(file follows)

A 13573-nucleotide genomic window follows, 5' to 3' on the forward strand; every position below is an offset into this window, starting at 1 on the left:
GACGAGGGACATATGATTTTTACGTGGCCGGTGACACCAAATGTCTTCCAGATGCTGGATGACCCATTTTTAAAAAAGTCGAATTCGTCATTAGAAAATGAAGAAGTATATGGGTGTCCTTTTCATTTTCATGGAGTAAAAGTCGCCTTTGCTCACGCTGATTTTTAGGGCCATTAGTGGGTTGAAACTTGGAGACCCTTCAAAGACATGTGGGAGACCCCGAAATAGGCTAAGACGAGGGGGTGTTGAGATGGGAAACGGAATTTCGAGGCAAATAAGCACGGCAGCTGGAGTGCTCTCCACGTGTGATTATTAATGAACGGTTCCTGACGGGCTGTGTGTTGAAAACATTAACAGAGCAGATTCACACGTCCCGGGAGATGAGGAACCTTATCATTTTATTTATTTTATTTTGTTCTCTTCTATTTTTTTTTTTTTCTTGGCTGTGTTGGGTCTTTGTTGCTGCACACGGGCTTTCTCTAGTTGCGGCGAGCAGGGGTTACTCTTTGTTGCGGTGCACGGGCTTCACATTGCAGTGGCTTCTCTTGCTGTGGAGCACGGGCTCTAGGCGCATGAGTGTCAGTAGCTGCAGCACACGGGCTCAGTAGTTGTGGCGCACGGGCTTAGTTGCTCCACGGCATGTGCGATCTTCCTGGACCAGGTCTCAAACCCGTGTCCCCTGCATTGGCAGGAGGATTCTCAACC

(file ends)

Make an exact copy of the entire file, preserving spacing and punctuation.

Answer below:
A 13573-nucleotide genomic window follows, 5' to 3' on the forward strand; every position below is an offset into this window, starting at 1 on the left:
GACGAGGGACATATGATTTTTACGTGGCCGGTGACACCAAATGTCTTCCAGATGCTGGATGACCCATTTTTAAAAAAGTCGAATTCGTCATTAGAAAATGAAGAAGTATATGGGTGTCCTTTTCATTTTCATGGAGTAAAAGTCGCCTTTGCTCACGCTGATTTTTAGGGCCATTAGTGGGTTGAAACTTGGAGACCCTTCAAAGACATGTGGGAGACCCCGAAATAGGCTAAGACGAGGGGGTGTTGAGATGGGAAACGGAATTTCGAGGCAAATAAGCACGGCAGCTGGAGTGCTCTCCACGTGTGATTATTAATGAACGGTTCCTGACGGGCTGTGTGTTGAAAACATTAACAGAGCAGATTCACACGTCCCGGGAGATGAGGAACCTTATCATTTTATTTATTTTATTTTGTTCTCTTCTATTTTTTTTTTTTTCTTGGCTGTGTTGGGTCTTTGTTGCTGCACACGGGCTTTCTCTAGTTGCGGCGAGCAGGGGTTACTCTTTGTTGCGGTGCACGGGCTTCACATTGCAGTGGCTTCTCTTGCTGTGGAGCACGGGCTCTAGGCGCATGAGTGTCAGTAGCTGCAGCACACGGGCTCAGTAGTTGTGGCGCACGGGCTTAGTTGCTCCACGGCATGTGCGATCTTCCTGGACCAGGTCTCAAACCCGTGTCCCCTGCATTGGCAGGAGGATTCTCAACC